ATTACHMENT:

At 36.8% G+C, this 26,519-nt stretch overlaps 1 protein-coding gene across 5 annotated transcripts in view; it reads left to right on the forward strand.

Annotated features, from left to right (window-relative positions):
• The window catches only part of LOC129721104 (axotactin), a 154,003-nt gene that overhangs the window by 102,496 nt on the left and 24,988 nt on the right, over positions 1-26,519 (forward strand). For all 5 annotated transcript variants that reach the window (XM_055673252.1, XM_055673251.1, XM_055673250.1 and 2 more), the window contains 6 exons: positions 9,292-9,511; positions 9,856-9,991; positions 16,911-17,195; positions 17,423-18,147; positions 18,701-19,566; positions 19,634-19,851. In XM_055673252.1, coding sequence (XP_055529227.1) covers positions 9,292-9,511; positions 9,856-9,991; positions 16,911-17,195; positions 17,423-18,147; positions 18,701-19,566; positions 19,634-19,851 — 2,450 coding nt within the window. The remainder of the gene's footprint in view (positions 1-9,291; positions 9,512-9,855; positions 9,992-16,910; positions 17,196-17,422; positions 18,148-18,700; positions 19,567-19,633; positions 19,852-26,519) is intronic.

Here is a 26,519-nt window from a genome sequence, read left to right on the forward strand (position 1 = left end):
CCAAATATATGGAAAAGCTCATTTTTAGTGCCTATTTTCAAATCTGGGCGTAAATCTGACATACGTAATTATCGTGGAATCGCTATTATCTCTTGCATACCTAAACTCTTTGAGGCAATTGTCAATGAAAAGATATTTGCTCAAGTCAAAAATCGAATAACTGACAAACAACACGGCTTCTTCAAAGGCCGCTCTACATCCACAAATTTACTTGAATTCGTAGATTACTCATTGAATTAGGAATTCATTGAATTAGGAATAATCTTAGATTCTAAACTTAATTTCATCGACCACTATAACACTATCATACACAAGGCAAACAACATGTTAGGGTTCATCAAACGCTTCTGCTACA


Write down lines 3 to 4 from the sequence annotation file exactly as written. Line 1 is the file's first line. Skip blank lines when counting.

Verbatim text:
• The window catches only part of LOC129721104 (axotactin), a 154,003-nt gene that overhangs the window by 102,496 nt on the left and 24,988 nt on the right, over positions 1-26,519 (forward strand). For all 5 annotated transcript variants that reach the window (XM_055673252.1, XM_055673251.1, XM_055673250.1 and 2 more), the window contains 6 exons: positions 9,292-9,511; positions 9,856-9,991; positions 16,911-17,195; positions 17,423-18,147; positions 18,701-19,566; positions 19,634-19,851. In XM_055673252.1, coding sequence (XP_055529227.1) covers positions 9,292-9,511; positions 9,856-9,991; positions 16,911-17,195; positions 17,423-18,147; positions 18,701-19,566; positions 19,634-19,851 — 2,450 coding nt within the window. The remainder of the gene's footprint in view (positions 1-9,291; positions 9,512-9,855; positions 9,992-16,910; positions 17,196-17,422; positions 18,148-18,700; positions 19,567-19,633; positions 19,852-26,519) is intronic.

Here is a 26,519-nt window from a genome sequence, read left to right on the forward strand (position 1 = left end):